We have reached a terrifying dystopian future fearfully sooner than expected. At least, that’s what Jonathan Higgs and the boys of Everything Everything preach on their third album Get To Heaven. This glitch-fuelled art-pop record collides the political fears and humanitarian horror stories of the last year with droning synths and angelic harmonies to form a maelstrom of sublime tracks. The rise of UKIP, ISIS, terrorist beheadings, and the media’s input all serve as inspiration, cementing Get To Heaven as a thoroughly contemporary work. Their songs are, as ever, saturated with ludicrously imaginative metaphor that becomes even denser through the tight layering of harmony over Higgs’s falsetto vocals. Crackling synths dance amongst heavy guitar chords and frantic snare drums, arousing a sense of panic to escape from the nightmare we’ve stumbled into. Get To Heaven swells to a near incomparable size in an attempt to encompass, as the band’s name suggests, a sense of everything. It pits politics, geography, philosophy, history, and religion violently against each other so that the resulting sonic tsunami forces the listener to submit to the sheer force of the record. For some this may become a bit too overwhelming. Indeed, I was concerned it was a little too epic, and the jewels of the album don’t quite get a chance to shine as they did on Man Alive and Arc. Yet Everything Everything has achieved a perfect balance between the two differing sounds of their previous albums. Get To Heaven’s return to the imaginative pop genius of Man Alive whilst maintaining the Brutalist soundscapes of Arc successfully makes this record their most cohesive to date. It is both irrefutably energetic and apocalyptic.
Gloomy opener To The Blade demonstrates the band’s darker preoccupations as rock charged guitars clash into mournful lyrics. The track’s underlying snare beat introduces a frenzied quality that continues to palpitate throughout the entirety of the album. It’s not quite as welcoming as their past work’s openers, but it certainly grabs your attention and establishes Get To Heaven’s tone. Indeed it is a stark contrast to the following tracks, dizzy singles Distant Past (whose infectious hook penetrates the brain and refuses to let go) and the foot-stomping Regret. Undoubtedly this section of the record is the clearest cut, making it more accessible and more recognisably pop music. This renders it perhaps most similar to the sounds of Man Alive. Title track Get To Heaven is a slick concoction of skipping drums that reverberate amongst modern frustrations as Higgs croons, “Where in the blazes did I park my car?” The sheer absurdity of some of Everything Everything’s lyrics introduces a hint of humour that prevents their songs becoming swamped by doom. Certainly, despite sounding like the story arc for Game of Thrones, Spring/Sun/Winter/Dread’s staccato bounce likewise provides a hint of chirpiness to its apparent lyrical death toll.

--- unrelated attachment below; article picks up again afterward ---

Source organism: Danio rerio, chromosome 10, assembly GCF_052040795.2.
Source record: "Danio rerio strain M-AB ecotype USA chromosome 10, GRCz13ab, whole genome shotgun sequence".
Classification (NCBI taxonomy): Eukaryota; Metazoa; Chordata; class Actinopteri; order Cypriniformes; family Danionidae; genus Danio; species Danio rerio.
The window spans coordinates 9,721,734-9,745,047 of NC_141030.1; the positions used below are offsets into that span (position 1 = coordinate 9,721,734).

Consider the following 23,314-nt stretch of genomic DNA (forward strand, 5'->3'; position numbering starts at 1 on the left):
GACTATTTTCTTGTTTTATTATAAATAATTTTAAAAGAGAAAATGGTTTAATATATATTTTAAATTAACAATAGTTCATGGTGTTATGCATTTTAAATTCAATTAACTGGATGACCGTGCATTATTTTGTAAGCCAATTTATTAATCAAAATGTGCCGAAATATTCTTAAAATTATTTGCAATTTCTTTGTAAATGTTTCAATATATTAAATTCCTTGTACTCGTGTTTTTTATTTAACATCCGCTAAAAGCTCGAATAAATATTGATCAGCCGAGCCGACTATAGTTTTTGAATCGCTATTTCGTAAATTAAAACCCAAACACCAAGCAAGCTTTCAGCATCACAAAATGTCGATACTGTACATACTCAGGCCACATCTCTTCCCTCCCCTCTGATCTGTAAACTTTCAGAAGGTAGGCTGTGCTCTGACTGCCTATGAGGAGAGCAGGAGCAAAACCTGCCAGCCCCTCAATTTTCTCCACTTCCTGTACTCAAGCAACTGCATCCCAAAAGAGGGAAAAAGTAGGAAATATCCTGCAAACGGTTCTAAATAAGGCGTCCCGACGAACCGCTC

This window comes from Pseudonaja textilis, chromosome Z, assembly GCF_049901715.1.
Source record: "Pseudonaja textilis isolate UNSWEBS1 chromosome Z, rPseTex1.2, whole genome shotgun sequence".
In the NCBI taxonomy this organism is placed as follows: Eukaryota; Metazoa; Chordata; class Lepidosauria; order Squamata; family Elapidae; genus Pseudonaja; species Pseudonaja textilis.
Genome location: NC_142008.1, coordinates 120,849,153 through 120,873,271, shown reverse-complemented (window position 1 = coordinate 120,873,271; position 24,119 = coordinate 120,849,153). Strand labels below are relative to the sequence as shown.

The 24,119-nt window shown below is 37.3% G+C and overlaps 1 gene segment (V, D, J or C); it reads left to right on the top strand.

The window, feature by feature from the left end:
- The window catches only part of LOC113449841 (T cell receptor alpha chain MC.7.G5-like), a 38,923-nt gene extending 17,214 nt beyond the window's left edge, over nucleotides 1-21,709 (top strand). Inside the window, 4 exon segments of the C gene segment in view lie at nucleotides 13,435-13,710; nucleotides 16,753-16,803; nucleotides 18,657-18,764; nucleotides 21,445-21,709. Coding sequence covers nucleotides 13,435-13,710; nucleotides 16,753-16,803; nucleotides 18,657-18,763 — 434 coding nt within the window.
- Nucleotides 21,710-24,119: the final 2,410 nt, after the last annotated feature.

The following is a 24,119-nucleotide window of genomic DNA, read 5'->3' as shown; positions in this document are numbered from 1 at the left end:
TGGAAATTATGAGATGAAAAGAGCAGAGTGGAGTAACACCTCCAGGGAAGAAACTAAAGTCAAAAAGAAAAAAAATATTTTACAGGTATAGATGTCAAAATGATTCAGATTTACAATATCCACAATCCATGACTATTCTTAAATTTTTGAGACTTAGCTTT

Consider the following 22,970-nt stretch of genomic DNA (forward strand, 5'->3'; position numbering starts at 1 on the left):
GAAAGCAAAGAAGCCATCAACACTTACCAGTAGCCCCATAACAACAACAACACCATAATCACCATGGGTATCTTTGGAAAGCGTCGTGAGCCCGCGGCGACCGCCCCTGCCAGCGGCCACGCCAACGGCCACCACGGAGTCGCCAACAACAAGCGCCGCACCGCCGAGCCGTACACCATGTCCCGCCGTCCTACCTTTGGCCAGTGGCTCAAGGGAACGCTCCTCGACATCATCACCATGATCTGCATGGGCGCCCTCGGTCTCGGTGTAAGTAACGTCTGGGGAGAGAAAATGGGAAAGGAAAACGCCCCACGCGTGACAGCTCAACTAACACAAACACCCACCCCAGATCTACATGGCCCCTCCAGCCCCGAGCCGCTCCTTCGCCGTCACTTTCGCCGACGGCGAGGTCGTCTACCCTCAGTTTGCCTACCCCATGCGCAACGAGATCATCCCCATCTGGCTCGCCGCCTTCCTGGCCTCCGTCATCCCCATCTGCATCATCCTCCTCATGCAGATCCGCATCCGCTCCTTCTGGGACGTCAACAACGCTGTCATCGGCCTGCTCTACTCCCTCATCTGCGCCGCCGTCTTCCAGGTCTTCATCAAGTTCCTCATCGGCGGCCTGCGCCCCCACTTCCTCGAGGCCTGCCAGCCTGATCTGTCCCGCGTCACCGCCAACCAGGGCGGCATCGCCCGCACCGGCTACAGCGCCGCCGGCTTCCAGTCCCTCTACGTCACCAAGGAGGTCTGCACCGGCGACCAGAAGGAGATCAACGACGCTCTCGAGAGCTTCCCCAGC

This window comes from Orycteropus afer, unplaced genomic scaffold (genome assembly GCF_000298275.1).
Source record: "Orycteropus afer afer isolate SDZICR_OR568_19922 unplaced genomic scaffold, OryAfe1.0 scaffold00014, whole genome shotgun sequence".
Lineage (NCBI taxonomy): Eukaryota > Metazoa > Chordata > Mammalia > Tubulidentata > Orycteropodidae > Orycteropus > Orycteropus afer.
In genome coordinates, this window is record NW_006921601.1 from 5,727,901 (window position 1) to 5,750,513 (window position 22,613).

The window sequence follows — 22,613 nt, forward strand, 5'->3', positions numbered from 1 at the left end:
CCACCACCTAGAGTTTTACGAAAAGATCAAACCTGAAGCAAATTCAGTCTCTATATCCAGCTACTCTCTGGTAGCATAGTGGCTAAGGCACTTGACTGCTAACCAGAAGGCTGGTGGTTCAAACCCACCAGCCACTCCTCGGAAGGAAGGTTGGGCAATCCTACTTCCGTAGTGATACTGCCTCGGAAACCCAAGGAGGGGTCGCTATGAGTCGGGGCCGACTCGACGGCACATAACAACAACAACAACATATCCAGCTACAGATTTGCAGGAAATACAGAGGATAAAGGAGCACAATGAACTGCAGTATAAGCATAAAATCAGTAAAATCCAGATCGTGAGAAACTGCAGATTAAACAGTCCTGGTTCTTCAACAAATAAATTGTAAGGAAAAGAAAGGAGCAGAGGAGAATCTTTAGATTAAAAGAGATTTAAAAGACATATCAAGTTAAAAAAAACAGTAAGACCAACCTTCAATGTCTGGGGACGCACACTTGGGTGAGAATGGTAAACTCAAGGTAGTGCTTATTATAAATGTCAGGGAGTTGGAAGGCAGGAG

The latter half of the album delves into grungier sounds while its images becoming noticeably more violent and bleak. Fortune 500 layers soft vocals over incessant alarms, while Blast Doors rings with a similar urgency, both propagating a sense of unrestrained panic. Meanwhile No Reptiles achieves a similar quality through the rapid execution of its verses. This track stretches the boundaries of our patience with Higgs’s metaphorical meanings, containing perhaps the most comical and ridiculous line “No reptiles, just soft boiled eggs in shits and ties”. I’ll admit that for me these songs took a bit more time to warm to than the first selection of the album, most notably, the Farage-inspired The Wheel (Is Turning Now) with its brooding departure from its hook-laden predecessors. I found it was during the choruses where the tracks really hit their stride. And the inevitable euphoria of Higgs’s crescendoing high notes offset the grittiness of the song’s beginnings so that, with a degree of patience, their moments of beauty really opened up.
The deluxe disk felt more of a continuation of Get To Heaven’s standard release rather than a handful of reject bonuses to plump up sales. Hapsburg Lippp and Yuppie Supper buzz with the same thrill of a videogame boss level, the former sounding like an arcade version of Kanye West’s Black Skinhead. And despite the overall digital sound of the record, President Heartbeat presented a nostalgic nod back towards the 1980’s. However, Everything Everything’s venture into ballad territory in We Sleep In Paris is one they should avoid repeating, as it simply doesn’t suit their musical style. For me it became a bit of a pain to listen through. Yet Only As Good As My God seemed a far more suitable finale to Get To Heaven than the slightly sappy Warm Healer. Overall the deluxe offerings injected a spark of action into the gloopier later half of the record like a much-needed defibrillator to the chest.
With Get To Heaven, the boys have crafted something that rings with their defining sound. The album is unapologetically complex, yet it has enough sparkle to make it appealing. It is a majestic effort that is testimony to their capabilities to not only make great pop music, but to make it clever. Indeed Get To Heaven’s engagement with topics that are quite frankly disturbing whilst still being thoroughly enjoyable, makes it one of the best things I’ve listened to this year.